A national science reporter for NPR visited the University of Georgia last Tuesday to speak to students, faculty, staff and visitors about global health issues.
Rob Stein, who is an award-winning science journalist with more than 25 years of experience, mostly covers health and medicine topics. He tends to focus on stories that illustrate the intersection of science, health, politics, social trends, ethics, and federal science policy. He also tracks genetics, stem cells, cancer research, women’s health issues and other science, medical, and health policy news.
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Before going to work for NPR, Stein worked at The Washington Post for 16 years, first as the newspaper’s science editor and then as a national health reporter. Earlier in his career, Stein spent about four years as an editor at NPR’s science desk. Before that, he was a science reporter for United Press International (UPI) in Boston and the science editor of the international wire service in Washington.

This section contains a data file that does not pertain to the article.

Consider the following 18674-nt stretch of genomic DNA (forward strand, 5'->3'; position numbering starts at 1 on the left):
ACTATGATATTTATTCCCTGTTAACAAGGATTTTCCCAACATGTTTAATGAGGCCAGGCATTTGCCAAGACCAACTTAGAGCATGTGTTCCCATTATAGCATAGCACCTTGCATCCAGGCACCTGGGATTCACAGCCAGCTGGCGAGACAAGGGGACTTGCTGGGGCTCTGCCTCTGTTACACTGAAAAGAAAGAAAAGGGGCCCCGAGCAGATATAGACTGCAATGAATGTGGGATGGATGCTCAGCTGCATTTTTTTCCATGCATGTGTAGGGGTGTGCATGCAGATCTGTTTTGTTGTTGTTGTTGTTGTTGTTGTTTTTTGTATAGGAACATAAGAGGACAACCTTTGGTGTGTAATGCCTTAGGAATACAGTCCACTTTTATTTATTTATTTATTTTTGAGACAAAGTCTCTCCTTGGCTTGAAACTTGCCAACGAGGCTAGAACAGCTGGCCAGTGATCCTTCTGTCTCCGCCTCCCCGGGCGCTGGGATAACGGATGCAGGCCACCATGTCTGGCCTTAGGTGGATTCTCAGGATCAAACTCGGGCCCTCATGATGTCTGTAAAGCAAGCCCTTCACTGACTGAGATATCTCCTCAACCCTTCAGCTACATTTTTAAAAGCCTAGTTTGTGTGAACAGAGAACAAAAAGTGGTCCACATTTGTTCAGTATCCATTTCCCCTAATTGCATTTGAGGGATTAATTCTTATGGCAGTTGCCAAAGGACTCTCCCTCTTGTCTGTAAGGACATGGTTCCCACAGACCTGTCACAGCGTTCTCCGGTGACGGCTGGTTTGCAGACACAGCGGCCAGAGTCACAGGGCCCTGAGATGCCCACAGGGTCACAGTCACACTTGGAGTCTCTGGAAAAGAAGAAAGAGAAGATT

According to an article by the Athens Banner-Herald, Stein spent the evening delivering a talk entitled “From AIDS to Zika: The View from the NPR Science Desk.”
“Stein’s talk at UGA is part of the Global Diseases: Voices from the Vanguard series, which is sponsored by the UGA Center for Tropical and Emerging Global Diseases and the Knight Chair in Health and Medical Journalism,” the article reads.
Stein’s work has been honored by many organizations, including the National Academy of Sciences, the American Association for the Advancement of Science and the Association of Health Care Journalists.
The lecture was free of charge and was held in the UGA Chapel.
The 2017 Global Diseases: Voices from the Vanguard series will continue with two additional speakers. Deborah L. Birx, M.D., an International AIDS researcher and former Ambassador-at-Large, U.S. Department of State will talk on March 21 about global efforts to prevent and treat HIV/AIDS.
And on April 11, Richard W. Steketee MD, MPH, Director, Malaria Control and Elimination Partnership in Africa (MACEPA) Program, PATH, will speak about moving to malaria elimination in parts of Africa.